Two Apple users have filed a class action iCloud lawsuit against the Cupertino company for misleading terms of service.
According to a new report from ZDNet, Apple is being sued for breach of contract, false advertising, and unfair business practices for allegedly reselling Amazon Web Services, Microsoft Azure, and Google Cloud Platform services under its iCloud brand – and failing to adequately disclose that relationship to customers.
The lawsuit, filed Monday with the U.S. District Court for the Northern District of California, claims this misrepresents iCloud’s services to Apple customers.
The complaint points at iCloud’s data handling policies and Apple’s lack of transparency, claiming the company makes promises to customers that cannot fulfill. It also notes that Apple’s customers pay a premium for the brand’s strict stance on data protection, but eventually end up with their data offloaded to other servers.
“Touting itself as the provider of the iCloud service (when, in fact, Apple was merely reselling cloud storage space on cloud facilities of other entities) allowed Apple not only to obtain paid subscriptions of class members who subscribed to iCloud believing that their cloud storage was being provided by Apple, but also allowed Apple to charge a premium for its iCloud service because subscribers placed a value on having the ‘Apple’ brand as the provider of the storage service for their most sensitive data,” the lawsuit reads.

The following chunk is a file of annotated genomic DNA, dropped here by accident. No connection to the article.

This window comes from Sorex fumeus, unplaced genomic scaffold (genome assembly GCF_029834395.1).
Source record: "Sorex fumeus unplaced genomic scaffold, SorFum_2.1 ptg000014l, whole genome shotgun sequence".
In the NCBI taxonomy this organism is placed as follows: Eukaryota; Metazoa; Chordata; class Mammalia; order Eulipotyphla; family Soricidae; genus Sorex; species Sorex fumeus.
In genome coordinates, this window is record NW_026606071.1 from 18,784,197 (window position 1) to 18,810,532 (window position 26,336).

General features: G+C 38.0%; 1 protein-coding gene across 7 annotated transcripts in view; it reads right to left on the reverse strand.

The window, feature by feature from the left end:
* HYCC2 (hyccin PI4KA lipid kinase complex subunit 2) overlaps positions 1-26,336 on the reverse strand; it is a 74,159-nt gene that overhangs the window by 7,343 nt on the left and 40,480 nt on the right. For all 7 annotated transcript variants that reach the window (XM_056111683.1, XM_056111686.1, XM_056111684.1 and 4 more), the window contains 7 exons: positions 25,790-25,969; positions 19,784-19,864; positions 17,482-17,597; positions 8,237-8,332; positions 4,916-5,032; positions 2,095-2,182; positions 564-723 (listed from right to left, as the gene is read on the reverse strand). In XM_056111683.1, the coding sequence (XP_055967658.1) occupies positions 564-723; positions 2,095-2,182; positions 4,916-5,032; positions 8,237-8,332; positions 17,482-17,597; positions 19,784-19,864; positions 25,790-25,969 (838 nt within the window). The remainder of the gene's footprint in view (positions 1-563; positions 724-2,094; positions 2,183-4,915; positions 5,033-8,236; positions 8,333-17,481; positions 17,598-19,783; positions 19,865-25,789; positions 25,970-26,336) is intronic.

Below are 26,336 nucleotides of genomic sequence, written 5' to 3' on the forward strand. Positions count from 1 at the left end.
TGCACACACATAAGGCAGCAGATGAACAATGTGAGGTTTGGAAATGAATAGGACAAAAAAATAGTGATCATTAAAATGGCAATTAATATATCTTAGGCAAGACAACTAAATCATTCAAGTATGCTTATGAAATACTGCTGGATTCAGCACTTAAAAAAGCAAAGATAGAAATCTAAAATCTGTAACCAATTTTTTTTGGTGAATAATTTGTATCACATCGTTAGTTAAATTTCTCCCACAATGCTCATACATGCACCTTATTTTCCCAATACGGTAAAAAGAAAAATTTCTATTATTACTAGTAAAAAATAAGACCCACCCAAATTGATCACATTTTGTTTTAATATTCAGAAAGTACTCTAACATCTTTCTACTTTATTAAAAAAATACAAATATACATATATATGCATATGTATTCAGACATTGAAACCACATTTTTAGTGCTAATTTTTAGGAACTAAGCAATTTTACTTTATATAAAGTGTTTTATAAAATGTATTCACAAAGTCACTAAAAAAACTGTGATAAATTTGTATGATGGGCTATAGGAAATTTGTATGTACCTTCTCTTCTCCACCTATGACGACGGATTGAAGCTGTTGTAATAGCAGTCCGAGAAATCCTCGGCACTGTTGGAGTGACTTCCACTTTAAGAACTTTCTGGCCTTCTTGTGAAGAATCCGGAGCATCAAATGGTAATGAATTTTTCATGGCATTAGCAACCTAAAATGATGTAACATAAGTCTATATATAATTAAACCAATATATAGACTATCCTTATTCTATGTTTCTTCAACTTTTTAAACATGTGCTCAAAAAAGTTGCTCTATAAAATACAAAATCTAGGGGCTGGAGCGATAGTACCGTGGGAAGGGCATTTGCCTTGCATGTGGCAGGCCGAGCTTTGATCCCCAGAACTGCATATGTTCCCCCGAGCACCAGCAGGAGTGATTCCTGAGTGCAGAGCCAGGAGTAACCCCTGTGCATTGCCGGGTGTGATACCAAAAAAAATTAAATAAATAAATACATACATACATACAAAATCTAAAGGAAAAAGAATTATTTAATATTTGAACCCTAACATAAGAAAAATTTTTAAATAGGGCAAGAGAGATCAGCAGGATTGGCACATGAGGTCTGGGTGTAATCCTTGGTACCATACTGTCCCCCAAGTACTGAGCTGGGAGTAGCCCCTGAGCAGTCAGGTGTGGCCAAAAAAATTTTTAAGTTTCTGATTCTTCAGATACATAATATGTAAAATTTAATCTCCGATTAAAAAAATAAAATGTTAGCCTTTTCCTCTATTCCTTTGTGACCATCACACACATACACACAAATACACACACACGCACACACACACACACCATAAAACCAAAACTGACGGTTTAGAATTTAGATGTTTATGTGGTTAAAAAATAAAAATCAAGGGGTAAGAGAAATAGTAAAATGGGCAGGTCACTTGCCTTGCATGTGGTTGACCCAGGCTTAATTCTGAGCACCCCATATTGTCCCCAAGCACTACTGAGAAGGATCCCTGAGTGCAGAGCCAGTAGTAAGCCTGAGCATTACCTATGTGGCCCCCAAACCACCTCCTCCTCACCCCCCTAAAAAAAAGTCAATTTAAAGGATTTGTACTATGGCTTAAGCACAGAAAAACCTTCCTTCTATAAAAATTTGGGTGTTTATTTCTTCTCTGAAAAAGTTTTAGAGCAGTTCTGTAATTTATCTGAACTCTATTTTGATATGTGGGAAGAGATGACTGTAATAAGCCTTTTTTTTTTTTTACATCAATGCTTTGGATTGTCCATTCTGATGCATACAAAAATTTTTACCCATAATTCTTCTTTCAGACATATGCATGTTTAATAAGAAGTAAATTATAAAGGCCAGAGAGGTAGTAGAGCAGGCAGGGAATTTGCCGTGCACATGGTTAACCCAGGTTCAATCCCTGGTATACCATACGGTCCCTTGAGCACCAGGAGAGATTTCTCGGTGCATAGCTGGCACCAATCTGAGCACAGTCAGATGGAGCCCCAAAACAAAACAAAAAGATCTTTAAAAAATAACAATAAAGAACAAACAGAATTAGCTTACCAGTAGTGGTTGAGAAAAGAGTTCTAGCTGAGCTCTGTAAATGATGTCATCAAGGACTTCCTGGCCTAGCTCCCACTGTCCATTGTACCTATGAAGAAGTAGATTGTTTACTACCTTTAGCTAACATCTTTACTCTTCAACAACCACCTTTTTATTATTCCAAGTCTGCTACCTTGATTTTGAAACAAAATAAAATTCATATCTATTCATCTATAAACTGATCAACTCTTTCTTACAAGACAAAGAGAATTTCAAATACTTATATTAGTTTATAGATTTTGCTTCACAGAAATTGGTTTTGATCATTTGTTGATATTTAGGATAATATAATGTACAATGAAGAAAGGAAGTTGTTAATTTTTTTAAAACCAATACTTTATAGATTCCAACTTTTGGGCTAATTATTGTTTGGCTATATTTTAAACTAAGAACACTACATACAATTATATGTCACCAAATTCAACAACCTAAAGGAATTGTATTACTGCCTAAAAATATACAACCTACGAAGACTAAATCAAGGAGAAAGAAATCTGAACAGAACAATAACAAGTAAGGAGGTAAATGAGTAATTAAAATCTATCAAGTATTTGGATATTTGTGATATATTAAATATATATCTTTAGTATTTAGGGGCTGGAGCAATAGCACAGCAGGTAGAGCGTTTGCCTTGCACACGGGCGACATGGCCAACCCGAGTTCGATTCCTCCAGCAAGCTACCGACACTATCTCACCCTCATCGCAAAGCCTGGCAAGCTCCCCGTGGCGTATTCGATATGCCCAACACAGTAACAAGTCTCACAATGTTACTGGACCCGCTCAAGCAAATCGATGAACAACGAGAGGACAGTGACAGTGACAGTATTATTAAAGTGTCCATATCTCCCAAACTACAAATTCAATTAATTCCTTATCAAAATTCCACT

Plaintiffs Andrea M. Williams of Florida and James Stewart of San Francisco, California, insist they were not informed their iCloud data would be stored on third-party servers. They say they would not have subscribed and paid the “Apple premium” had they have known about Apple’s strategy.
iCloud is “leading the industry by adopting privacy-preserving technology like end-to-end encryption for your data,” reads an iCloud security overview document on Apple’s website.
The same document notes that in some cases, iCloud data may be stored on third-party services. But its “Welcome to iCloud” legal agreement suggests only Apple will be looking after your data.
“When iCloud is enabled, your content will be automatically sent to and stored by Apple,” it reads. The legal agreement makes no mention of the fact that some data will be stored by others.